How the $867 Billion Farm Bill Will Impact Outdoor Recreation

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This week, Congress passed an $867 billion Farm Bill with new language that supports land and water conservation, and creates opportunities for the outdoor recreation industry in government-led forestry, conservation and rural development programs.

The bill passed overwhelmingly in both the Senate and the House, which approved the legislation on Dec. 12, 2018, and is now headed to President Trump for a final signature.

The Farm Bill is typically reauthorized every four to five years, said Meryl Harrell, a consultant who worked with the outdoor recreation industry on the bill and is a former senior official at the Department of Agriculture. “If you care about public and private land and water conservation, you should care about the Farm Bill,” she said.

Why is the Farm Bill important for farmers and ranchers?

As the bill’s name would suggest, it focuses first on land managed by American farmers and ranchers. The bill’s major provisions will expand farm subsidies, which are incentives the government pays to agricultural businesses to supplement their incomes. The bill will also legalize hemp production and provide funding for farmers markets and organic farming practices.

Why is the Farm Bill important for conservationists and outdoor enthusiasts?

From a public lands perspective, the Farm Bill will provide more opportunities for land and water conservation, as well as economic growth. For starters, the bill maintains the Conservation Stewardship Program, which pays farmers to focus on the conservation and rehabilitation of their lands.

“The Farm Bill authorizes the primary programs for voluntary conservation on private land, including the Regional Conservation Partnership Program, the Environmental Quality Incentive Program, the Agricultural Conservation Easement Program, the Conservation Reserve Program, and more,” Harrell said. “These programs are critical for habitat conservation, water protection, soil conservation and the preservation of working lands and open space.”

There's also new language in the Farm Bill Conference Report that will increase opportunities for investment in outdoor recreation.

For example, the Farm Bill increases funding for the Voluntary Public Access and Habitat Incentive Program, which gives landowners incentives for letting members of the public recreate on private lands, including fishing and hunting. The bill also supports forest health and restoration, fire risk reduction and watershed protection, among many other programs.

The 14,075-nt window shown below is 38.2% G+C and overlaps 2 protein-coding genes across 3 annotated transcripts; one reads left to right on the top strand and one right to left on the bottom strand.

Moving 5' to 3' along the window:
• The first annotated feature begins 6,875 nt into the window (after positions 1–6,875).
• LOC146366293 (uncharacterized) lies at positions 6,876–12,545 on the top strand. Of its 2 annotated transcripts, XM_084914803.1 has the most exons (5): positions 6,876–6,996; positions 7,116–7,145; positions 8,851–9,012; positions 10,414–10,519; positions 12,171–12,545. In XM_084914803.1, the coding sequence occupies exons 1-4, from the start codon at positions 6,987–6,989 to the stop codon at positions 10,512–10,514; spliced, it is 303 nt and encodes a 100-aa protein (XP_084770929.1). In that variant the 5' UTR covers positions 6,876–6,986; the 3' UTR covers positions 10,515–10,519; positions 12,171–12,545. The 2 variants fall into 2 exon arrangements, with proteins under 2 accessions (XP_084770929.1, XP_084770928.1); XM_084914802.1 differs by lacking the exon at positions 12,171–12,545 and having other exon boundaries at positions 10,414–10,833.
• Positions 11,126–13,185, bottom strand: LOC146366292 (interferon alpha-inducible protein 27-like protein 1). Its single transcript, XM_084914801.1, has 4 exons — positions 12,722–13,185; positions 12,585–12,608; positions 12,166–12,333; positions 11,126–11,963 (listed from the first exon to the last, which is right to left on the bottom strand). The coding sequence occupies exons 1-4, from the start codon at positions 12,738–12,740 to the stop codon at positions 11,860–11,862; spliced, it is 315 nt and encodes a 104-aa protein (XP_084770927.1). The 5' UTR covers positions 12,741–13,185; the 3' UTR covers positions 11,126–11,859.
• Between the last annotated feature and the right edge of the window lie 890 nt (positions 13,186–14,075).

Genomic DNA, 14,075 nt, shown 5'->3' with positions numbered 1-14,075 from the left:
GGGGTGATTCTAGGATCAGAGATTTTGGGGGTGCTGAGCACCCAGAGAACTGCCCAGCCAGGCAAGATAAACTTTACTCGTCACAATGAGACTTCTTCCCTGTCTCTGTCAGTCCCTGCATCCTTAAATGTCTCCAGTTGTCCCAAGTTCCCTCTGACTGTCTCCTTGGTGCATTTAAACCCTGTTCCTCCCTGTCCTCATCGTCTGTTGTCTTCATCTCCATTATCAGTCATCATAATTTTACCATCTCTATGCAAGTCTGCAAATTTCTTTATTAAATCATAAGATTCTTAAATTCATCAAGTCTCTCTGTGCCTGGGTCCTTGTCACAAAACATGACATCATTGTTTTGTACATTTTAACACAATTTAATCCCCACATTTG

Finally, the Farm Bill Conference Report introduced new language about investing in rural development projects, opening up the opportunity for these projects to include outdoor recreation investments. Rural development programs bring billions of dollars of financial and technical assistance to rural communities around the country each year. With the new language in the bill, Congress clarified that those programs can be used to support outdoor recreation-related businesses, infrastructure and other investments, and encouraged the Secretary of the Department of Agriculture to find ways for rural development programs to help grow the outdoor recreation economy.

“Because many rural communities are the gateway to our public lands, connecting rural development with new support for the outdoor recreation economy will help increase economic opportunity and quality of life in rural communities, while also building community support for outdoor recreation and public lands,” Harrell said.

Why is the Farm Bill important for low-income families?

Perhaps the most controversial element of the Farm Bill was around SNAP (the Supplemental Nutrition Assistance Program), a government program that offers nutrition assistance to millions of low-income families; SNAP includes food stamps. Congress had allowed the existing Farm Bill to lapse on Sept. 30, 2018, when lawmakers struggled to come to a consensus over changes to SNAP. However, very few changes to SNAP were implemented in the current version of the bill and funding will continue to be directed toward nutritional programs for low-income families.

Overall, the newly passed version of the Farm Bill is a win for many different groups: It will impact our nation’s public and private lands in a significant way, allowing farmers to work more sustainably. The bill also gives the outdoor recreation industry the opportunity to get more involved in restoration and development projects.

“The $887 billion outdoor recreation economy supports jobs and Main Street businesses across rural America,” said Taldi Harrison, REI manager of community & government affairs. “It’s great to see that the Farm Bill’s drafters recognize the value of the sector and the potential to grow it via programs at the Forest Service and the Department of Agriculture.”

Harrell agreed. “It is incredibly exciting that Congress was able to reach a strong, bipartisan compromise that protects land and water conservation and invests in rural communities around the country, including gateway communities for public lands,” she said.

 

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